WALK FROM THE PAST TO THE PRESENT

singapore

• Explore artifacts from all corners of Asia at a heritage house rich with history
• Breathtaking and brand new; see the city’s most impressive contemporary arts museum
• Enjoy oysters and small plates at a rooftop bar, serving panoramic views of the skyline





The most impressive Colonial architecture in the city is clustered along the Singapore River between North Bridge and Fullerton Roads. Occupying the almost 200-year-old building that was Singapore’s first Parliament House is The Arts House. Head over to this heritage-rich building for multidisciplinary programmes and festivals such as literary arts, film as well as performing and visual arts. The most impressive Colonial architecture in the city is clustered along the Singapore River between North Bridge and Fullerton Roads. Occupying the almost 200-year-old building that was Singapore´s first Parliament House is The Arts House.Head to this heritage-rich building for multidisciplinary programmes and festivals such as literary arts, film as well as performing and visual arts. Or see Buddhas and Chinese brush rests at the Asian Civilisations Museum, a gracefully sprawling complex that served as Singapore’s original government office until the late 1980’s. Today it houses a broad survey of artifacts from all corners of Asia—China, India, Yemen, Indonesia, etc. If you only have time for one thing, though, make it the impressive new National Gallery. An ambitious renovation imagined by Singapore’s Studio Milou combined the many-columned City Hall with the domed Supreme Court via an elegant glass canopy that incorporates sky bridges and an indoor plaza with soaring tree-like supports. The new building now houses the world’s largest collection of contemporary art from Singapore and Southeast Asia; it’s filled with work by artists whose names are unfamiliar to most Westerners—Wu Peng Seng, Ismail Zain, Kim Lim—so you’re certain to discover something new. Even without the canvases, we think the breathtaking spaces overlooking the grassy Padang are worth the trip. From there, it’s a scenic walk across the pedestrian-only Cavenagh Bridge to oysters and small plates at Southbridge, an open-air bar where you can sip cocktails from an elevated perch in the midst of the modern skyline.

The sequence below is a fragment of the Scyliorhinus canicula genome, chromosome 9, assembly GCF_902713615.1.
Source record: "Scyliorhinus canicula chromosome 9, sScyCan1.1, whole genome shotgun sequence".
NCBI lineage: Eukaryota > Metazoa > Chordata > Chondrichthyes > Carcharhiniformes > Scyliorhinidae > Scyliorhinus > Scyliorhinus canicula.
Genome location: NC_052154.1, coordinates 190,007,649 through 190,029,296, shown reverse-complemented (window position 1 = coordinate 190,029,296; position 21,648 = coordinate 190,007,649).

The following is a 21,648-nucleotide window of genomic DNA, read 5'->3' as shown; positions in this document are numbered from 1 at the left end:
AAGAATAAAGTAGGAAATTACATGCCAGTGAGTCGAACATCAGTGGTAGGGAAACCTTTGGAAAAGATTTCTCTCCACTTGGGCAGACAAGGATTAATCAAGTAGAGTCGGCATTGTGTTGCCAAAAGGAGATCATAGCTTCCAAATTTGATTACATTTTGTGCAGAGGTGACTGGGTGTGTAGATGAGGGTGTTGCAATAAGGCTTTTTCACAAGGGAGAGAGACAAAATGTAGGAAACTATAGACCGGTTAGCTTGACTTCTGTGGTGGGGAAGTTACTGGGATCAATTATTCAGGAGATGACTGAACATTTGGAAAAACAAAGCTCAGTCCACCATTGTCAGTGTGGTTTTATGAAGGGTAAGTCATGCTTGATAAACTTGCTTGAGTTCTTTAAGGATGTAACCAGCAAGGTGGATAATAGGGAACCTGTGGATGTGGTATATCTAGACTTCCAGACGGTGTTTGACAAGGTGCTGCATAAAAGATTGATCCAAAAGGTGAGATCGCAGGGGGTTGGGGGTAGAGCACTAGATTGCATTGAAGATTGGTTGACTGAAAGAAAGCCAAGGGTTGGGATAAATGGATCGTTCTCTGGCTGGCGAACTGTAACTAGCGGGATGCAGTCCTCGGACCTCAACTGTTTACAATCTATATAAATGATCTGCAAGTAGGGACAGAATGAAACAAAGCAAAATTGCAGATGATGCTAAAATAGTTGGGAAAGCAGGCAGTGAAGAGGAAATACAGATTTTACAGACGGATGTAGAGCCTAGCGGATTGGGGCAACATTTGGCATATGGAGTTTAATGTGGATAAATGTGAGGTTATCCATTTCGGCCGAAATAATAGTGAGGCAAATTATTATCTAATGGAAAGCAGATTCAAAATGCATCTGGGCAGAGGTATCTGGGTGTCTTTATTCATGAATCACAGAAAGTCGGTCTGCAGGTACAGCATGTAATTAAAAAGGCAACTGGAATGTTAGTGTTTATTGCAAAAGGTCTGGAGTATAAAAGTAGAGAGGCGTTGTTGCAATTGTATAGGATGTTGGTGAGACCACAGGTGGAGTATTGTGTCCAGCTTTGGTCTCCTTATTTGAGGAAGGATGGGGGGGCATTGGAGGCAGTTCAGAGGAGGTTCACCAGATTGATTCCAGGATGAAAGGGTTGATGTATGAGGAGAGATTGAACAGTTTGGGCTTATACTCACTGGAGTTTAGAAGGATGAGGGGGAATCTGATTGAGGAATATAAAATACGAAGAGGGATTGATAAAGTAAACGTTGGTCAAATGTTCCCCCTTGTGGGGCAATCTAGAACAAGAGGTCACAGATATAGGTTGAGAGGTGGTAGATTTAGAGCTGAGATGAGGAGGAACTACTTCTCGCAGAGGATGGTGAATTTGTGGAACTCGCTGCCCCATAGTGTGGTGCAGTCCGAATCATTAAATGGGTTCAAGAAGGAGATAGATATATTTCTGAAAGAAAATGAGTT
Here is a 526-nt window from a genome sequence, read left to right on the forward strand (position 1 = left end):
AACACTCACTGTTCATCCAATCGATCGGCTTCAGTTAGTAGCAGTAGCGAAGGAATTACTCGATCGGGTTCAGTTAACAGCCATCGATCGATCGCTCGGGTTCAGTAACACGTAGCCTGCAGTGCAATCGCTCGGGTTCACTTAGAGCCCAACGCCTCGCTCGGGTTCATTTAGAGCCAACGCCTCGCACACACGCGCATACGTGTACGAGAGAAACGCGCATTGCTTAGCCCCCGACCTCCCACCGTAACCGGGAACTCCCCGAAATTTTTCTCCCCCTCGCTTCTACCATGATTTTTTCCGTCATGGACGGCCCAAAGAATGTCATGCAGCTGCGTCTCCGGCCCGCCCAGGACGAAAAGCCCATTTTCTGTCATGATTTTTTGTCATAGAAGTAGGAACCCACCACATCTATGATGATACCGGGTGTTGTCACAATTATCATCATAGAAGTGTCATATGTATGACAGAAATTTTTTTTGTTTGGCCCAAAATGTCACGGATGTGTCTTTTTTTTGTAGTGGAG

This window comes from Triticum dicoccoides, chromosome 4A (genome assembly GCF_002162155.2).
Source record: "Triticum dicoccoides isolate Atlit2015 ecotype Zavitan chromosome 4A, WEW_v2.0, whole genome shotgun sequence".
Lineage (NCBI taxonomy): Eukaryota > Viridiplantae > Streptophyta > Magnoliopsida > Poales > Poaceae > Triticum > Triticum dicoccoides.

Singapore's Arts House can be found on the bank of the Singapore River, just off Parliament Place. From there, the Asian Civilisations Museum is just around the corner. Walk down Old Parliament Lane and you’ll see this white and yellow historic building. The National Gallery of Singapore is in the same area, just a few minutes north on St. Andrew’s Road. Finally, walk across the Cavenagh Bridge and you’ll find Southbridge five stories up.

​THE ARTS HOUSE: 1 Old Parliament Lane; +65-6332-6900; theartshouse.sg

​​ASIAN CIVILISATIONS MUSEUM: 1 Empress Place; +65-6332-7798; acm.org.sg​

​​NATIONAL GALLERY: 1 St. Andrew’s Rd.; +65-6690-9400; nationalgallery.sg

​​SOUTHBRIDGE: 80 Boat Quay; +65-6877-6965; southbridge.sg